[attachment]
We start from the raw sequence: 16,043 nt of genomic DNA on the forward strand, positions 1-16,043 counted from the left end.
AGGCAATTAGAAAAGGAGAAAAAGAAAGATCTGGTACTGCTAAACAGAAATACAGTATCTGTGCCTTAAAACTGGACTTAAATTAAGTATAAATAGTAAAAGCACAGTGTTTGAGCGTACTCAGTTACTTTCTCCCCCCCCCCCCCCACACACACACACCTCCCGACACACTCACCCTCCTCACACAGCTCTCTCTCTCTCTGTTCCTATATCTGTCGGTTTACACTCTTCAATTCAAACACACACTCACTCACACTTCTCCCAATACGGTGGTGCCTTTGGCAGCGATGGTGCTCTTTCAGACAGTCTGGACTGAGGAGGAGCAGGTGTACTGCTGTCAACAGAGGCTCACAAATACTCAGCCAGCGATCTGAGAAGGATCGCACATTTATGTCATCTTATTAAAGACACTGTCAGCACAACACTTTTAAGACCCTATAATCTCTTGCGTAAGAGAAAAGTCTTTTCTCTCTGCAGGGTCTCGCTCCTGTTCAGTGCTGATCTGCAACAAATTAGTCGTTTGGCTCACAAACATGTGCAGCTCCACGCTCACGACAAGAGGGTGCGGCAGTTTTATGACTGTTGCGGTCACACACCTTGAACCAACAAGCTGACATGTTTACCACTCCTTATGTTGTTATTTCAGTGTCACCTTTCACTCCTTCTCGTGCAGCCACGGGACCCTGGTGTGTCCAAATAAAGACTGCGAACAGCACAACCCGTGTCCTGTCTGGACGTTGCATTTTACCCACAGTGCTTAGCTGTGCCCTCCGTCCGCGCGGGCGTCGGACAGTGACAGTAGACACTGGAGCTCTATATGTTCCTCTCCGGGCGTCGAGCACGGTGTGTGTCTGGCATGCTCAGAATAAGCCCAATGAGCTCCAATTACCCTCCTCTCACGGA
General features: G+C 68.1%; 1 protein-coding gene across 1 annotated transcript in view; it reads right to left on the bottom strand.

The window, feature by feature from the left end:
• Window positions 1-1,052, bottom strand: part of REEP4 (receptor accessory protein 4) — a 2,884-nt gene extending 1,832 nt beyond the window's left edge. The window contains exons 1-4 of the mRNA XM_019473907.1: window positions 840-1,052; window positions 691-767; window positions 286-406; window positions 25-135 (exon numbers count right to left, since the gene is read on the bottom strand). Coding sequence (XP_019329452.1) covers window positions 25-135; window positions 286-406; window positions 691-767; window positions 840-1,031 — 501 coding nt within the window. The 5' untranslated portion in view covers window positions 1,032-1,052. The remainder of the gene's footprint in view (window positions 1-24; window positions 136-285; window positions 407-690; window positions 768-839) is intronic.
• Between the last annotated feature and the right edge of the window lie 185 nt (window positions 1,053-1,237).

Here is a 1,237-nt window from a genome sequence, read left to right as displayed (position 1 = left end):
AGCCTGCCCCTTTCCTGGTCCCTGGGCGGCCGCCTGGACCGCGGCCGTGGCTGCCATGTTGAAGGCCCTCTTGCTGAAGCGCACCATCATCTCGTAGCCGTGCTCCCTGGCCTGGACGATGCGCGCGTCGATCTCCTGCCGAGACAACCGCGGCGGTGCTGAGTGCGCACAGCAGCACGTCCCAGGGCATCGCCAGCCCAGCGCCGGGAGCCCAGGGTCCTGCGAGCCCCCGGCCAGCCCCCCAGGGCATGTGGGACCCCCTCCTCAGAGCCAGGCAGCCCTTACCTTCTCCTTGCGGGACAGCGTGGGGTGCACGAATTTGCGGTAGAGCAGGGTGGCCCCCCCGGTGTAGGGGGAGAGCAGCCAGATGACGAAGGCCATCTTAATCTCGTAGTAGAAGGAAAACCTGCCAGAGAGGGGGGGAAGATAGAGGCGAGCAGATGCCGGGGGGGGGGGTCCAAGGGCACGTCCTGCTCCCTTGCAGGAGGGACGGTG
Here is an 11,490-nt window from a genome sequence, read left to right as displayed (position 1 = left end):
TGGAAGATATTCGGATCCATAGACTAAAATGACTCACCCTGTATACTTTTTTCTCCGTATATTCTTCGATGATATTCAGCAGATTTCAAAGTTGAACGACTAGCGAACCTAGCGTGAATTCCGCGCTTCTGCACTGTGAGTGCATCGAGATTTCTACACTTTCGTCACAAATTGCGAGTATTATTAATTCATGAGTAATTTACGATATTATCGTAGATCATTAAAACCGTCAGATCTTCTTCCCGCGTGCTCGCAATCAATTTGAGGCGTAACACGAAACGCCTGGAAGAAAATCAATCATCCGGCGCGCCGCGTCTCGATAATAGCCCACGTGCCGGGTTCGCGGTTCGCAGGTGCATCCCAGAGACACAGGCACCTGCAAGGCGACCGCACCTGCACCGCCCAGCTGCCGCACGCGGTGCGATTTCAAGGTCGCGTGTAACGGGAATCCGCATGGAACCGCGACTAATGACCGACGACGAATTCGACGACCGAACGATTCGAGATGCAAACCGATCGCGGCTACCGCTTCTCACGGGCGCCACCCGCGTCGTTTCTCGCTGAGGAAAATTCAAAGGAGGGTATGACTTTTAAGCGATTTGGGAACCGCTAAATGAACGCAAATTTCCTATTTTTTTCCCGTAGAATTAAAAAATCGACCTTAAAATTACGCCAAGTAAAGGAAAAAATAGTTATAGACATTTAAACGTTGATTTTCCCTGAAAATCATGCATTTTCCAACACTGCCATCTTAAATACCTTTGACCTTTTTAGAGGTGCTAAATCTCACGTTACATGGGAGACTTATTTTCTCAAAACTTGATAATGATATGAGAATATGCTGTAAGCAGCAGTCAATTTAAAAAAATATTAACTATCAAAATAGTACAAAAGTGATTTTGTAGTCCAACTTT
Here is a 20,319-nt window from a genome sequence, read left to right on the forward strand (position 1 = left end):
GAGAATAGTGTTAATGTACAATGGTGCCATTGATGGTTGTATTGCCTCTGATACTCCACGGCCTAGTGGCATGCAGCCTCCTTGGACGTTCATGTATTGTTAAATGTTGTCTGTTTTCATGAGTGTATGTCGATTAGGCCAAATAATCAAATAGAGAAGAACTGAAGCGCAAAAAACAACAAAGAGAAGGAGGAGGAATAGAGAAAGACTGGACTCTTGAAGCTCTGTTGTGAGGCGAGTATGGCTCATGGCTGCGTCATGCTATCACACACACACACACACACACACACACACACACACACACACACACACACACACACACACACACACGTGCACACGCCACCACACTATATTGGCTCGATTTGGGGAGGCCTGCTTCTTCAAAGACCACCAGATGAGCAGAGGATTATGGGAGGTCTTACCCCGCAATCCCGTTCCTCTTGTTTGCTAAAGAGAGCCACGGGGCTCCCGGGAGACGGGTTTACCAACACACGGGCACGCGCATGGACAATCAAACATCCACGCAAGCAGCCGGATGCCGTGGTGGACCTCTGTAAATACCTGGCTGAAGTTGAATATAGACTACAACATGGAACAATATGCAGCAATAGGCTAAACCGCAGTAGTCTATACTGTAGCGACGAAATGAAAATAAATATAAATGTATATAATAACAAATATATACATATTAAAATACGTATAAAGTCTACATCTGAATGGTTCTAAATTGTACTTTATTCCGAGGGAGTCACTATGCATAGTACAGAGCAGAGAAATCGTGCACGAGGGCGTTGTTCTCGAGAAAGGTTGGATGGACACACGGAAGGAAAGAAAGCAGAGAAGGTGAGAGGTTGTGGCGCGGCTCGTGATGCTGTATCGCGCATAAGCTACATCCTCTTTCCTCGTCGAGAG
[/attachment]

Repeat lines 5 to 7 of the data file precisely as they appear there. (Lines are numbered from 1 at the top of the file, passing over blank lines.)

• Window positions 1-1,052, bottom strand: part of REEP4 (receptor accessory protein 4) — a 2,884-nt gene extending 1,832 nt beyond the window's left edge. The window contains exons 1-4 of the mRNA XM_019473907.1: window positions 840-1,052; window positions 691-767; window positions 286-406; window positions 25-135 (exon numbers count right to left, since the gene is read on the bottom strand). Coding sequence (XP_019329452.1) covers window positions 25-135; window positions 286-406; window positions 691-767; window positions 840-1,031 — 501 coding nt within the window. The 5' untranslated portion in view covers window positions 1,032-1,052. The remainder of the gene's footprint in view (window positions 1-24; window positions 136-285; window positions 407-690; window positions 768-839) is intronic.
• Between the last annotated feature and the right edge of the window lie 185 nt (window positions 1,053-1,237).

Here is a 1,237-nt window from a genome sequence, read left to right as displayed (position 1 = left end):